NB – Not to be confused with Grain Waves.
Granular synthesizers is like a synth/sampler hybrid – you start with “simple waveforms such as triangle, square, and sawtooth waves” and then manipulating that sound or sample into “something more musical”, using looping, filter envelops and low frequency oscillators (LFOs) (Price, 2005).
In the demo I produced for this blog post, Pizza, I’ve included examples of what I used and what were the outcomes for both the granular and wavetable synth patches I created. Example A was the sound sample I used, which was an organ sample from one of the sample packs in my library. Example B is the outcome, using Fruity Granulizer and FL Studio’s built in sampler (similar parameters to Ableton Live’s Warp functions) I adjusted grain attack, grain hold, grain speed and wave speed in order. I put a fade on the sample and set a certain region for it to loop while the note is sustained. Since the original sample was a D note, I had to assign it to the D on the virtual keyboard in the plugin, so it played the correct note in the midi editor.
In this video, Mike Shinoda from Linkin Park reveals how the band came up with the synth sounds from songs such as Crawling & Numb – granular synthesis.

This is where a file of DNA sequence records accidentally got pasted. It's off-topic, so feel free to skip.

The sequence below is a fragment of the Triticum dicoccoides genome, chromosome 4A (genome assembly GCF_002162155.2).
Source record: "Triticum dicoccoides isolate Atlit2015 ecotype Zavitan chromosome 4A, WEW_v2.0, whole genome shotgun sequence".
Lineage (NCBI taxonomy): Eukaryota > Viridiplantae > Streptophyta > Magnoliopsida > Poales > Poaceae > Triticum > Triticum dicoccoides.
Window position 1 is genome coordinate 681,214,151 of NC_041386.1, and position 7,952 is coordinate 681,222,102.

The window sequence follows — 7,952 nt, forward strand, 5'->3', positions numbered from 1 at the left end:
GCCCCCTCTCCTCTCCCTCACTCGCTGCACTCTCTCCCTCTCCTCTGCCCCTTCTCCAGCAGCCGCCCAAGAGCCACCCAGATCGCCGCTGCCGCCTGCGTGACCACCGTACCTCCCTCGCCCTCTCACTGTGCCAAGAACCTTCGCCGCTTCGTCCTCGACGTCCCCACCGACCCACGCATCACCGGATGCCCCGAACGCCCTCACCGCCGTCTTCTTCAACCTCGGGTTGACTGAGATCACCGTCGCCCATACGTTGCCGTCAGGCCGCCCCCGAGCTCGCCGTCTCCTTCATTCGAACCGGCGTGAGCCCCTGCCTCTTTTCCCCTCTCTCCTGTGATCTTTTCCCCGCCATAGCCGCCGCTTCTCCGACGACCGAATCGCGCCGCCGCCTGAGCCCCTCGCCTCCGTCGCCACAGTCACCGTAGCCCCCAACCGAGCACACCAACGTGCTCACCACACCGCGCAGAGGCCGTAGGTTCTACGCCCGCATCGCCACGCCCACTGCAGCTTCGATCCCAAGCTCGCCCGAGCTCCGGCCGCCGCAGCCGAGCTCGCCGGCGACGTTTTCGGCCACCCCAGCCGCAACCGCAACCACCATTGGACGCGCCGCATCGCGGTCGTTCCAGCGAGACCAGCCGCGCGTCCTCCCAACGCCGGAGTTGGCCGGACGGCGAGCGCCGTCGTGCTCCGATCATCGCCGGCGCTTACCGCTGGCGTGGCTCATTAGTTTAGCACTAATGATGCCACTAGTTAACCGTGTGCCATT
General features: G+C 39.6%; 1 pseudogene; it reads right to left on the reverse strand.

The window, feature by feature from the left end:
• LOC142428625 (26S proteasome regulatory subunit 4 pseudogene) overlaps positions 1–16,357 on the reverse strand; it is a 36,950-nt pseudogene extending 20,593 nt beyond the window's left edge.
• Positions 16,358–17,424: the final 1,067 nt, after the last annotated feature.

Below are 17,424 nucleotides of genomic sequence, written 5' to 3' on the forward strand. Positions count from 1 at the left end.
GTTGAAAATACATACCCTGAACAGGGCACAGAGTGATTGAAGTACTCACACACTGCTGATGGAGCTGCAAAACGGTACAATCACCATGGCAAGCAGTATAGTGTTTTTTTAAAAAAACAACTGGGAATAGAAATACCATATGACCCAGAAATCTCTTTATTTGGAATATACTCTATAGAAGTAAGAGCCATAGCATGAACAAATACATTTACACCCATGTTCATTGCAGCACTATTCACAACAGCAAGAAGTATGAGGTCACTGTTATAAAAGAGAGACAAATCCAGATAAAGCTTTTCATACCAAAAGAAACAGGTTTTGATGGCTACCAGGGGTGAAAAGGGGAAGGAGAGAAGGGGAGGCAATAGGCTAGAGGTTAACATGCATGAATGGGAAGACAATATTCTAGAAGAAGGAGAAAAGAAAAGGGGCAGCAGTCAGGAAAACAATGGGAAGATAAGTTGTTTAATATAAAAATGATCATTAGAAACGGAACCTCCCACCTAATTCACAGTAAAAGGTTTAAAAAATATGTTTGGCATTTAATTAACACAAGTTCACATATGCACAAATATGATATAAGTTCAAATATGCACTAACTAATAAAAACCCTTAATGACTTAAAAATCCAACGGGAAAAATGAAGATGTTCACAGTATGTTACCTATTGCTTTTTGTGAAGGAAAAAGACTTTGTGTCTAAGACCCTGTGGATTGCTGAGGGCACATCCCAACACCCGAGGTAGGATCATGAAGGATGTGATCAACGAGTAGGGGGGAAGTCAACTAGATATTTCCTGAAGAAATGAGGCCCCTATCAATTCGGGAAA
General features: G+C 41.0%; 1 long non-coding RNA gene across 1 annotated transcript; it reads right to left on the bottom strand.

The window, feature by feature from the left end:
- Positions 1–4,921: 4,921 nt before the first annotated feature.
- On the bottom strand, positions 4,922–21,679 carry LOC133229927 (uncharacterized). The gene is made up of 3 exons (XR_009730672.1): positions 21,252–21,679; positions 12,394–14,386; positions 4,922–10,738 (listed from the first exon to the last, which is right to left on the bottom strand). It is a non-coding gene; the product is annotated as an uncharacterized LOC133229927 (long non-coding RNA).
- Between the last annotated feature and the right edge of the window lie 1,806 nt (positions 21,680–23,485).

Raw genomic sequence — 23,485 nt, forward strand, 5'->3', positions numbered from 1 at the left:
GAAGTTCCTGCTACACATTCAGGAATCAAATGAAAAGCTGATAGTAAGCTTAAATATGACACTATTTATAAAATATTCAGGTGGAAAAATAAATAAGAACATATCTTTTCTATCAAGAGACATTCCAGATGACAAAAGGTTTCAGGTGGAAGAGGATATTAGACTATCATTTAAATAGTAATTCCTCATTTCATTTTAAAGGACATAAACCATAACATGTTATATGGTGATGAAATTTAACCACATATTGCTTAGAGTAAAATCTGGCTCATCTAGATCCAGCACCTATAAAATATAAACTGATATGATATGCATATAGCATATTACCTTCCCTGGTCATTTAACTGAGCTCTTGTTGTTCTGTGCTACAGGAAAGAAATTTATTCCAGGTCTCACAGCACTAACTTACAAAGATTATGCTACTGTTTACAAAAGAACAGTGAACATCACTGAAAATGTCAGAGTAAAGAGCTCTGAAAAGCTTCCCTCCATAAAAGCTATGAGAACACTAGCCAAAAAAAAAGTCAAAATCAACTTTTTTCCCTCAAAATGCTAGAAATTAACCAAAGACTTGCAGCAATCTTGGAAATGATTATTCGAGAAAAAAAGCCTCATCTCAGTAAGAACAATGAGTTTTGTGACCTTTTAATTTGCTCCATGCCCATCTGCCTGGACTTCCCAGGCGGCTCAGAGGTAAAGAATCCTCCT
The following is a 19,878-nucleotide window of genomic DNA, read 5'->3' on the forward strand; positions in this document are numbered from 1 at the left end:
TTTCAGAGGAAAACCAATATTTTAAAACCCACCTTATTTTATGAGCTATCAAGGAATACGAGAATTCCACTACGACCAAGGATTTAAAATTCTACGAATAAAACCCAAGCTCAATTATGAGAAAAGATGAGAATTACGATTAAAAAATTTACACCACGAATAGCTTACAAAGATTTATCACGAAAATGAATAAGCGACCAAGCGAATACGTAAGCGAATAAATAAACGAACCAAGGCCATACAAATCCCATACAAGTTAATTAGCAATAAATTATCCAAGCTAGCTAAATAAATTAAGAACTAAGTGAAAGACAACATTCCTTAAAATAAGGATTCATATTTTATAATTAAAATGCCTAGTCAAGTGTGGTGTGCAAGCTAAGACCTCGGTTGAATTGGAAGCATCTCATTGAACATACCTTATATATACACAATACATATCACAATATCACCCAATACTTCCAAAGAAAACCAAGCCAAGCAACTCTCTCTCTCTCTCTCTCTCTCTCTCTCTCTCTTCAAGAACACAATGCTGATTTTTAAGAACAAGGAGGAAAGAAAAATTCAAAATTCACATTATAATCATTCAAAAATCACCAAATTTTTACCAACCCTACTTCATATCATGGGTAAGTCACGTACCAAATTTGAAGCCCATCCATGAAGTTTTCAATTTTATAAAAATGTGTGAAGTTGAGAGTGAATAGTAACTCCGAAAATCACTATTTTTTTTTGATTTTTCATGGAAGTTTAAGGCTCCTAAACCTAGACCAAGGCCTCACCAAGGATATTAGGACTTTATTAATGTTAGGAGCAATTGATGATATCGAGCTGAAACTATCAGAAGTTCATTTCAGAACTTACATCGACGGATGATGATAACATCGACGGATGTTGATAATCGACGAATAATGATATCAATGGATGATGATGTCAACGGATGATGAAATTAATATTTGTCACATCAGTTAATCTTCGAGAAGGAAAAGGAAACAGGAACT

Wavetable synthesizers use audio samples known as ‘wavetables’ to create a bank of sound waves that the user can cycle through to get to a specific sound. A distinctive feature of the wavetable synth is the ‘wavetable position’ control, which allows the user to crossfade a sound wave with a different one in the table in order to create a dynamic tone.
Since only one cycle of each sound wave in the wavetable is stored in the synthesizer, wavetable synthesizers are efficient on memory usage, leaving more memory for other plugins and more important tasks in the session.
Wavetable synths are also less harsh on processing power. Rise explains that “calculating what two waves would do when added together or how a filter would affect a wave is computationally intensive”, wheras with wavetables, “all the different waves are precalculated and stored in the tables.” (2013)
In Pizza, I used Xfer Serum to make my own ‘dubstep’ style synth. Using the ‘Toilet Lunch‘ wavetable from Cymatic’s ‘Vomit‘ Xfer Serum preset pack, I was able to create one original preset and split it up into three different ones (with different LFO rates for the filter automations). I cycled through the wavetable and picked the sound wave I thought would sound best. In the embedded audio, example C is the wavetable I used, and example D is the outcome.
Price, S. (2005, December) Granular Synthesis | Sound on Sound [Web Article] Retrieved 23rd November, 2016, from http://www.soundonsound.com/techniques/granular-synthesis
Rise, S. (2013, February,27) Wavetable Synthesis | The Synthesizer Academy [Web Article] Retrieved 23rd November, 2016, from http://synthesizeracademy.com/wavetable-synthesis/